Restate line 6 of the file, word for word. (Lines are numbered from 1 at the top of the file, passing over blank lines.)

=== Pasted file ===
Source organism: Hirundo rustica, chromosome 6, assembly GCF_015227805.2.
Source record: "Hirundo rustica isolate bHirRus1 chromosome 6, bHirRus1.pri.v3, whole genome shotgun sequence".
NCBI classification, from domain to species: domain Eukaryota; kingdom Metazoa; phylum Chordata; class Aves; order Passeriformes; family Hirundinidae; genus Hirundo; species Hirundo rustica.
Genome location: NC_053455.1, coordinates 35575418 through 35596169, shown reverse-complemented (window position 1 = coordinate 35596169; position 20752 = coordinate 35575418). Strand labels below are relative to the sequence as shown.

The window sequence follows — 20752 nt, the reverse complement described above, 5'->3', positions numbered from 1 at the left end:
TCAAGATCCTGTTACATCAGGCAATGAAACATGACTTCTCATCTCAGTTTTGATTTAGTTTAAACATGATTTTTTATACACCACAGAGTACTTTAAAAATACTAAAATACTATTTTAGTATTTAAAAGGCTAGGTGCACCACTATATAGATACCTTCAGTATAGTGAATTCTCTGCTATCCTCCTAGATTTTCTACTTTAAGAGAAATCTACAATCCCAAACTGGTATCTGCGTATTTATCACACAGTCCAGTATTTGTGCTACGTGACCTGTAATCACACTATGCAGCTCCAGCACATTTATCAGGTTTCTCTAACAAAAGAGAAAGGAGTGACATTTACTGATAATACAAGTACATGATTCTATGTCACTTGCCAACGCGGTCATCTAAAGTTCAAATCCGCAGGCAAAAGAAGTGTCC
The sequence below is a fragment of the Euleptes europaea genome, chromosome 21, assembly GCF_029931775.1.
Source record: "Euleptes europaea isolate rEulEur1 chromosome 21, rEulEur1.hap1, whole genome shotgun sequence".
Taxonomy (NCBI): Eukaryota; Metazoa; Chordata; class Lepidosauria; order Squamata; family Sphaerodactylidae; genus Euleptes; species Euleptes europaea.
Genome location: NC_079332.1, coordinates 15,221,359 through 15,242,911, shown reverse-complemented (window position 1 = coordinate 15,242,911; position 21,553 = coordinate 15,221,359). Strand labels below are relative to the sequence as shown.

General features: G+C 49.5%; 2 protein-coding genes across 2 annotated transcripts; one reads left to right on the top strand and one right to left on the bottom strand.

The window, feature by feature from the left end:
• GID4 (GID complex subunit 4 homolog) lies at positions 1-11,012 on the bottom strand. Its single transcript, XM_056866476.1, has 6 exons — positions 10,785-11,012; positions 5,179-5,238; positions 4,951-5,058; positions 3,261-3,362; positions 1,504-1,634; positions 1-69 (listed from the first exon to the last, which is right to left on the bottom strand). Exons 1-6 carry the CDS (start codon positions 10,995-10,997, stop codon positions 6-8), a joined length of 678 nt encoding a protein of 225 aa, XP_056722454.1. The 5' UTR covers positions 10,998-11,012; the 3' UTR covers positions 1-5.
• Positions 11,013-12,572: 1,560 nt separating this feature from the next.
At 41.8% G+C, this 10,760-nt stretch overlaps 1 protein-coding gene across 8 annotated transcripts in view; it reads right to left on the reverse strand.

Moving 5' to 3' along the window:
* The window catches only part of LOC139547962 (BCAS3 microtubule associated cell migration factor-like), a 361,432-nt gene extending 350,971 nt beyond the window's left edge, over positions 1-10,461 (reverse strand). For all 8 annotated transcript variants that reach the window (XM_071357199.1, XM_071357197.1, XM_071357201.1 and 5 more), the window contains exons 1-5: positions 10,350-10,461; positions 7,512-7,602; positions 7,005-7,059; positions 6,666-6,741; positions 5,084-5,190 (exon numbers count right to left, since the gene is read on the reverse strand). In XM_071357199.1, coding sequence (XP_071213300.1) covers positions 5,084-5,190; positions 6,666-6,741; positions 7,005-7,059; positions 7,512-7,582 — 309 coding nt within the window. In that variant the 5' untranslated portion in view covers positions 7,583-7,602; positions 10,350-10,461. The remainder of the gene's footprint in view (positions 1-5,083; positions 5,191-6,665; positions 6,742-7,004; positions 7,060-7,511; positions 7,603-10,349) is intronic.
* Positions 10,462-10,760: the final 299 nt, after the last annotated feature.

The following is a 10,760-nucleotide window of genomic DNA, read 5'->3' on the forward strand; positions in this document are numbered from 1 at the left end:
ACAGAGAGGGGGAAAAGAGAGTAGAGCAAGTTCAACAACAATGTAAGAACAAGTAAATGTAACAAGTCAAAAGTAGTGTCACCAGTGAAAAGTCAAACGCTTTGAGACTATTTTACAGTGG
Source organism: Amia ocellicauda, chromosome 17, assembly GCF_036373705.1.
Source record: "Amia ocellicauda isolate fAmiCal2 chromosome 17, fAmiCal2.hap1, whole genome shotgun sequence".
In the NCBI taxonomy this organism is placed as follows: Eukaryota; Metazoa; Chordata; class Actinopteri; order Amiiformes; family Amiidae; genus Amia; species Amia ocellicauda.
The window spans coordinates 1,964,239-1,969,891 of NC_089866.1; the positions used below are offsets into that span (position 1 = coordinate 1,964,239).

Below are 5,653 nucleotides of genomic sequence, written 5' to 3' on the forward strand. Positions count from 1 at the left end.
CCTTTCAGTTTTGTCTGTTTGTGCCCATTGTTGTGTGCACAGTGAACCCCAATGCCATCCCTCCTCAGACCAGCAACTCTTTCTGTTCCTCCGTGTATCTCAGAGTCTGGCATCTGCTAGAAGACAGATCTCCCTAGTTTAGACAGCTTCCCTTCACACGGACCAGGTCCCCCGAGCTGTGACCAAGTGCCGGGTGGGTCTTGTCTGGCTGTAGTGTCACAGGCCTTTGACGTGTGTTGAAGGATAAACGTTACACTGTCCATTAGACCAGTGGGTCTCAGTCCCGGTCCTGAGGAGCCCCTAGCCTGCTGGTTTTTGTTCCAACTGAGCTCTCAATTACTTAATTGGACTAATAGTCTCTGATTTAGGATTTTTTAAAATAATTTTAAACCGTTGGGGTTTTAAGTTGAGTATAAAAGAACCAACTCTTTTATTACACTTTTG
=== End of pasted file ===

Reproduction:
TCAAGATCCTGTTACATCAGGCAATGAAACATGACTTCTCATCTCAGTTTTGATTTAGTTTAAACATGATTTTTTATACACCACAGAGTACTTTAAAAATACTAAAATACTATTTTAGTATTTAAAAGGCTAGGTGCACCACTATATAGATACCTTCAGTATAGTGAATTCTCTGCTATCCTCCTAGATTTTCTACTTTAAGAGAAATCTACAATCCCAAACTGGTATCTGCGTATTTATCACACAGTCCAGTATTTGTGCTACGTGACCTGTAATCACACTATGCAGCTCCAGCACATTTATCAGGTTTCTCTAACAAAAGAGAAAGGAGTGACATTTACTGATAATACAAGTACATGATTCTATGTCACTTGCCAACGCGGTCATCTAAAGTTCAAATCCGCAGGCAAAAGAAGTGTCC